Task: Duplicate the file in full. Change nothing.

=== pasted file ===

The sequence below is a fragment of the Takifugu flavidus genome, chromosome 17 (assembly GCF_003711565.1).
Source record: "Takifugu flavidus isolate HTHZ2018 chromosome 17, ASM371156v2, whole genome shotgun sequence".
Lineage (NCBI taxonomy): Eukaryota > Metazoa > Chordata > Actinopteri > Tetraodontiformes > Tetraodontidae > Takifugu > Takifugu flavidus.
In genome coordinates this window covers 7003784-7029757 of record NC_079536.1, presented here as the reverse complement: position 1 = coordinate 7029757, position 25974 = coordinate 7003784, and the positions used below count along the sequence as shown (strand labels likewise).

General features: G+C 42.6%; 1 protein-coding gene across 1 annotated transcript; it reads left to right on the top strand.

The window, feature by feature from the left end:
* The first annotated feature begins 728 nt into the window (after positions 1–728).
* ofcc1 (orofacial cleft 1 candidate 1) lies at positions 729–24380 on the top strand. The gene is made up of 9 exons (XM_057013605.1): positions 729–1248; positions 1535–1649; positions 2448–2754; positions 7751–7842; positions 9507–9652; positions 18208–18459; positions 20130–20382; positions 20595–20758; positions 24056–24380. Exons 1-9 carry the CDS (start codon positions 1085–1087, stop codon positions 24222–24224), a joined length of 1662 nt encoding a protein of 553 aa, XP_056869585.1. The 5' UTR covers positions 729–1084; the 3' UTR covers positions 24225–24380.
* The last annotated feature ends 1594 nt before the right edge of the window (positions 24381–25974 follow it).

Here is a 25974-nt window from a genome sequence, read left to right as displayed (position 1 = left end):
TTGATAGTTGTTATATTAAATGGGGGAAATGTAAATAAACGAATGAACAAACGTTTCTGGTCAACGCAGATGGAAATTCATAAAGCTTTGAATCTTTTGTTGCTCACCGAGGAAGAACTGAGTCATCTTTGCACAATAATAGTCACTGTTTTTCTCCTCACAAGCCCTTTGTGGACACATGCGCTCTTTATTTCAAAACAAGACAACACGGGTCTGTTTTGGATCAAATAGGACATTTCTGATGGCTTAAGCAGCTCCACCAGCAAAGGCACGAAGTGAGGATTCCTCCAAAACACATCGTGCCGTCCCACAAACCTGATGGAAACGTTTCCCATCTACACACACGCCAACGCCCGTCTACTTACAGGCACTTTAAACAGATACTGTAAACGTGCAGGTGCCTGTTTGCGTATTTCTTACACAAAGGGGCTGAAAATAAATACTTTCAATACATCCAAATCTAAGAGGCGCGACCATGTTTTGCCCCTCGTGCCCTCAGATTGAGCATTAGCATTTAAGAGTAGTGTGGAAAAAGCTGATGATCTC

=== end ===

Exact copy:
The sequence below is a fragment of the Takifugu flavidus genome, chromosome 17 (assembly GCF_003711565.1).
Source record: "Takifugu flavidus isolate HTHZ2018 chromosome 17, ASM371156v2, whole genome shotgun sequence".
Lineage (NCBI taxonomy): Eukaryota > Metazoa > Chordata > Actinopteri > Tetraodontiformes > Tetraodontidae > Takifugu > Takifugu flavidus.
In genome coordinates this window covers 7003784-7029757 of record NC_079536.1, presented here as the reverse complement: position 1 = coordinate 7029757, position 25974 = coordinate 7003784, and the positions used below count along the sequence as shown (strand labels likewise).

General features: G+C 42.6%; 1 protein-coding gene across 1 annotated transcript; it reads left to right on the top strand.

The window, feature by feature from the left end:
* The first annotated feature begins 728 nt into the window (after positions 1–728).
* ofcc1 (orofacial cleft 1 candidate 1) lies at positions 729–24380 on the top strand. The gene is made up of 9 exons (XM_057013605.1): positions 729–1248; positions 1535–1649; positions 2448–2754; positions 7751–7842; positions 9507–9652; positions 18208–18459; positions 20130–20382; positions 20595–20758; positions 24056–24380. Exons 1-9 carry the CDS (start codon positions 1085–1087, stop codon positions 24222–24224), a joined length of 1662 nt encoding a protein of 553 aa, XP_056869585.1. The 5' UTR covers positions 729–1084; the 3' UTR covers positions 24225–24380.
* The last annotated feature ends 1594 nt before the right edge of the window (positions 24381–25974 follow it).

Here is a 25974-nt window from a genome sequence, read left to right as displayed (position 1 = left end):
TTGATAGTTGTTATATTAAATGGGGGAAATGTAAATAAACGAATGAACAAACGTTTCTGGTCAACGCAGATGGAAATTCATAAAGCTTTGAATCTTTTGTTGCTCACCGAGGAAGAACTGAGTCATCTTTGCACAATAATAGTCACTGTTTTTCTCCTCACAAGCCCTTTGTGGACACATGCGCTCTTTATTTCAAAACAAGACAACACGGGTCTGTTTTGGATCAAATAGGACATTTCTGATGGCTTAAGCAGCTCCACCAGCAAAGGCACGAAGTGAGGATTCCTCCAAAACACATCGTGCCGTCCCACAAACCTGATGGAAACGTTTCCCATCTACACACACGCCAACGCCCGTCTACTTACAGGCACTTTAAACAGATACTGTAAACGTGCAGGTGCCTGTTTGCGTATTTCTTACACAAAGGGGCTGAAAATAAATACTTTCAATACATCCAAATCTAAGAGGCGCGACCATGTTTTGCCCCTCGTGCCCTCAGATTGAGCATTAGCATTTAAGAGTAGTGTGGAAAAAGCTGATGATCTC